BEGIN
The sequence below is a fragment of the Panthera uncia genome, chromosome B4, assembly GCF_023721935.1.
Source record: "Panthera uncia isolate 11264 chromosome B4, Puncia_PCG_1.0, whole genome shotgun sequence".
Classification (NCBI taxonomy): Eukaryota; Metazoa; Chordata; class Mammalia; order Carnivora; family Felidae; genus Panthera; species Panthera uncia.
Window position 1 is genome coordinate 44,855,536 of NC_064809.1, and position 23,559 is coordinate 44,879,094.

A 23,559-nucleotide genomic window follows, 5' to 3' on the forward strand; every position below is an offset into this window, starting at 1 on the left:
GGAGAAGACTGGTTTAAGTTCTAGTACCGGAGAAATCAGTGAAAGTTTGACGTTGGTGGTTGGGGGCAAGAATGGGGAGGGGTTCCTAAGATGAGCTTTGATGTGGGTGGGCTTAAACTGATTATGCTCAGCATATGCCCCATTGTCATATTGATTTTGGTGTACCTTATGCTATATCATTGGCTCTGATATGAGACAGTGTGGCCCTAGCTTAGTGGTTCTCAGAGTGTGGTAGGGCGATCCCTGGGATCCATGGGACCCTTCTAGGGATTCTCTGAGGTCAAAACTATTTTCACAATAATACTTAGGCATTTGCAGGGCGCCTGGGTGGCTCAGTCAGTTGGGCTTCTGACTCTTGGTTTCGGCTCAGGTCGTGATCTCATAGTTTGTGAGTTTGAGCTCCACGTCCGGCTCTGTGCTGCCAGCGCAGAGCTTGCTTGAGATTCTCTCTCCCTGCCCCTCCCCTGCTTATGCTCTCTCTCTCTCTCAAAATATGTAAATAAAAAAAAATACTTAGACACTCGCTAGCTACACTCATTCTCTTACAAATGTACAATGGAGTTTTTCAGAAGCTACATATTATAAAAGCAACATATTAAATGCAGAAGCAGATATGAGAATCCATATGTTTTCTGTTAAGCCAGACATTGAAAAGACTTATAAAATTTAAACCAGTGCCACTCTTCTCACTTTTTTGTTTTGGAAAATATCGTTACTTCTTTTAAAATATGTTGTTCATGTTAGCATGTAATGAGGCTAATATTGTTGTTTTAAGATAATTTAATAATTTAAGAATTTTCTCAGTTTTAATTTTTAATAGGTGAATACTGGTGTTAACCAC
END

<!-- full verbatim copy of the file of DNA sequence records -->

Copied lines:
The sequence below is a fragment of the Panthera uncia genome, chromosome B4, assembly GCF_023721935.1.
Source record: "Panthera uncia isolate 11264 chromosome B4, Puncia_PCG_1.0, whole genome shotgun sequence".
Classification (NCBI taxonomy): Eukaryota; Metazoa; Chordata; class Mammalia; order Carnivora; family Felidae; genus Panthera; species Panthera uncia.
Window position 1 is genome coordinate 44,855,536 of NC_064809.1, and position 23,559 is coordinate 44,879,094.

A 23,559-nucleotide genomic window follows, 5' to 3' on the forward strand; every position below is an offset into this window, starting at 1 on the left:
GGAGAAGACTGGTTTAAGTTCTAGTACCGGAGAAATCAGTGAAAGTTTGACGTTGGTGGTTGGGGGCAAGAATGGGGAGGGGTTCCTAAGATGAGCTTTGATGTGGGTGGGCTTAAACTGATTATGCTCAGCATATGCCCCATTGTCATATTGATTTTGGTGTACCTTATGCTATATCATTGGCTCTGATATGAGACAGTGTGGCCCTAGCTTAGTGGTTCTCAGAGTGTGGTAGGGCGATCCCTGGGATCCATGGGACCCTTCTAGGGATTCTCTGAGGTCAAAACTATTTTCACAATAATACTTAGGCATTTGCAGGGCGCCTGGGTGGCTCAGTCAGTTGGGCTTCTGACTCTTGGTTTCGGCTCAGGTCGTGATCTCATAGTTTGTGAGTTTGAGCTCCACGTCCGGCTCTGTGCTGCCAGCGCAGAGCTTGCTTGAGATTCTCTCTCCCTGCCCCTCCCCTGCTTATGCTCTCTCTCTCTCTCAAAATATGTAAATAAAAAAAAATACTTAGACACTCGCTAGCTACACTCATTCTCTTACAAATGTACAATGGAGTTTTTCAGAAGCTACATATTATAAAAGCAACATATTAAATGCAGAAGCAGATATGAGAATCCATATGTTTTCTGTTAAGCCAGACATTGAAAAGACTTATAAAATTTAAACCAGTGCCACTCTTCTCACTTTTTTGTTTTGGAAAATATCGTTACTTCTTTTAAAATATGTTGTTCATGTTAGCATGTAATGAGGCTAATATTGTTGTTTTAAGATAATTTAATAATTTAAGAATTTTCTCAGTTTTAATTTTTAATAGGTGAATACTGGTGTTAACCAC